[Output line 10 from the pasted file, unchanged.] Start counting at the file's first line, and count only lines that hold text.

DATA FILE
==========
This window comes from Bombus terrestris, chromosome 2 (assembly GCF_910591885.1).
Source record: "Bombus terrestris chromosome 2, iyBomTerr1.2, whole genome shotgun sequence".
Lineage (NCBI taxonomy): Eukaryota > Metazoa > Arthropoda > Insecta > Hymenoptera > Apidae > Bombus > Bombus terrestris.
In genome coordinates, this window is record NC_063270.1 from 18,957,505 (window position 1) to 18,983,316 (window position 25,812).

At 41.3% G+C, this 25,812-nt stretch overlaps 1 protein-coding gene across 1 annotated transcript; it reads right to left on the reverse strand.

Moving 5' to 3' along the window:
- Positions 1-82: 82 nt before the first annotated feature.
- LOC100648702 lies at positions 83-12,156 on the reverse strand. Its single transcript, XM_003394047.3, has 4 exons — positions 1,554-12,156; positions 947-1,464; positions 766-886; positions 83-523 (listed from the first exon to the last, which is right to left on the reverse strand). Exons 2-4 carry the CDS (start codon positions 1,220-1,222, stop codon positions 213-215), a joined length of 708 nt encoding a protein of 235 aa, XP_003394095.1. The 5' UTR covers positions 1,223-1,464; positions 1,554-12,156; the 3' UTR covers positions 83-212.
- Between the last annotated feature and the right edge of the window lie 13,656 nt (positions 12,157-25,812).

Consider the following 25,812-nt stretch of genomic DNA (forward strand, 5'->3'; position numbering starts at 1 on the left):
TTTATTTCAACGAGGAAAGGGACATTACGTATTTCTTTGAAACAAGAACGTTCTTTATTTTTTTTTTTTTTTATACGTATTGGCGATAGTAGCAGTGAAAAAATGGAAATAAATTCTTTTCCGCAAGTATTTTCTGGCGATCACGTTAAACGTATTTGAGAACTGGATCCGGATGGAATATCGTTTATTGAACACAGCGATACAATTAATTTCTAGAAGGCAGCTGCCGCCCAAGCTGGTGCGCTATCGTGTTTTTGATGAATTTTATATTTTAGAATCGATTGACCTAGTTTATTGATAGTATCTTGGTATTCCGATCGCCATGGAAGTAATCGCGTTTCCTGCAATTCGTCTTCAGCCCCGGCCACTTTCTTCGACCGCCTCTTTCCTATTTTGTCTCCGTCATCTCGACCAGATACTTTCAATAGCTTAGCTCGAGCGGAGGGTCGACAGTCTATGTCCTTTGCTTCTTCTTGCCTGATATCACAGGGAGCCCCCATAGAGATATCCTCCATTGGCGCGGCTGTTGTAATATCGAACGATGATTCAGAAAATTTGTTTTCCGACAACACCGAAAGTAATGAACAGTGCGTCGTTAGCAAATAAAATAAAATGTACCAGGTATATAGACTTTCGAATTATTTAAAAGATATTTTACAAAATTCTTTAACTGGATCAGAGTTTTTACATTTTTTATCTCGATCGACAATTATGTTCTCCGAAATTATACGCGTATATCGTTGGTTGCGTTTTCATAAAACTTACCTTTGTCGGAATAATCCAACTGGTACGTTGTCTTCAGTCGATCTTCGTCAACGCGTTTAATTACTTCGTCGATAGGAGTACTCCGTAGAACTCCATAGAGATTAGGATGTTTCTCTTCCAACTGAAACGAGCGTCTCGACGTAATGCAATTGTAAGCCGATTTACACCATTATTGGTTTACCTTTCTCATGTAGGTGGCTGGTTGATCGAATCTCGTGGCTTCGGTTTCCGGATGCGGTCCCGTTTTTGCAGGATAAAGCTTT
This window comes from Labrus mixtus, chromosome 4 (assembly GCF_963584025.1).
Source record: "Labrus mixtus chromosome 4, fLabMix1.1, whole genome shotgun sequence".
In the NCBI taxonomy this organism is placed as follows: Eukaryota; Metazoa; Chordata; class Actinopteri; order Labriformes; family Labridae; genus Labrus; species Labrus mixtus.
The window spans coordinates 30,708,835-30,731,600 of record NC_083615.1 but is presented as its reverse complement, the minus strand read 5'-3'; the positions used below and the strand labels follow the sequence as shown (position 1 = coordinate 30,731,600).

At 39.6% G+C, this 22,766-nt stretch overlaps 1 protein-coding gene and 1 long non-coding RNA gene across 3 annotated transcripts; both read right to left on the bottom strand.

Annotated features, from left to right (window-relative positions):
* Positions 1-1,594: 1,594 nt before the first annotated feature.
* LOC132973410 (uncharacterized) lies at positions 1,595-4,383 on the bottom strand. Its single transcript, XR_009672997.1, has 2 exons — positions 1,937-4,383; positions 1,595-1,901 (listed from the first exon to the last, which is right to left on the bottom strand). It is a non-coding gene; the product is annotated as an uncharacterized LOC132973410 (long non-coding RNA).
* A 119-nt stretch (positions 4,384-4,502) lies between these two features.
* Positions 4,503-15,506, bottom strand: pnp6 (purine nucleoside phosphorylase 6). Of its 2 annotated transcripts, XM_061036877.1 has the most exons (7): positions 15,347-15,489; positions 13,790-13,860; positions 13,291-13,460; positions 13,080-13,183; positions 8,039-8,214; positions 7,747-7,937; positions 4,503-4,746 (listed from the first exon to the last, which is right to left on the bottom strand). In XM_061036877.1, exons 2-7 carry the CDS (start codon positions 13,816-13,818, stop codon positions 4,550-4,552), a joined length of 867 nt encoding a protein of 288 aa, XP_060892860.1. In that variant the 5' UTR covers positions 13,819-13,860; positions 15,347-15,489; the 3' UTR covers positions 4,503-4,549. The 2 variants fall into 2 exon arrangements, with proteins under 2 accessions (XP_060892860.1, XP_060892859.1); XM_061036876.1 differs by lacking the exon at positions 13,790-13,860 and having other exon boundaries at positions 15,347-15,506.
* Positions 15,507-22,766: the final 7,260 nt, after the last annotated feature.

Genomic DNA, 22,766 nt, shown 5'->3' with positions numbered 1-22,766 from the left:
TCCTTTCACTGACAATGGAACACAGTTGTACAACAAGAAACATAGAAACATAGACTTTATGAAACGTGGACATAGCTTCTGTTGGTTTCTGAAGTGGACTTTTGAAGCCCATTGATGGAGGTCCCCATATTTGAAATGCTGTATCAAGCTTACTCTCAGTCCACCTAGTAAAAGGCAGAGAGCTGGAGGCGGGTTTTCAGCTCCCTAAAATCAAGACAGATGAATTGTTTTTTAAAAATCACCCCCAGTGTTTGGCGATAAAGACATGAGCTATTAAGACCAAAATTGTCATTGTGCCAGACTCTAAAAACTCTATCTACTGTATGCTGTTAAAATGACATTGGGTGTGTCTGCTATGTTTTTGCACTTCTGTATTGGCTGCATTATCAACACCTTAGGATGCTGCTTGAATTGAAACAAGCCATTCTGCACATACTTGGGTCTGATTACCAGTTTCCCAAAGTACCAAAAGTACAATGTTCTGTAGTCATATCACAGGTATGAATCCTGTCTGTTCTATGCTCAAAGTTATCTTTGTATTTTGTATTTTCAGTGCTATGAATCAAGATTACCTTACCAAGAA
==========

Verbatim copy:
Consider the following 25,812-nt stretch of genomic DNA (forward strand, 5'->3'; position numbering starts at 1 on the left):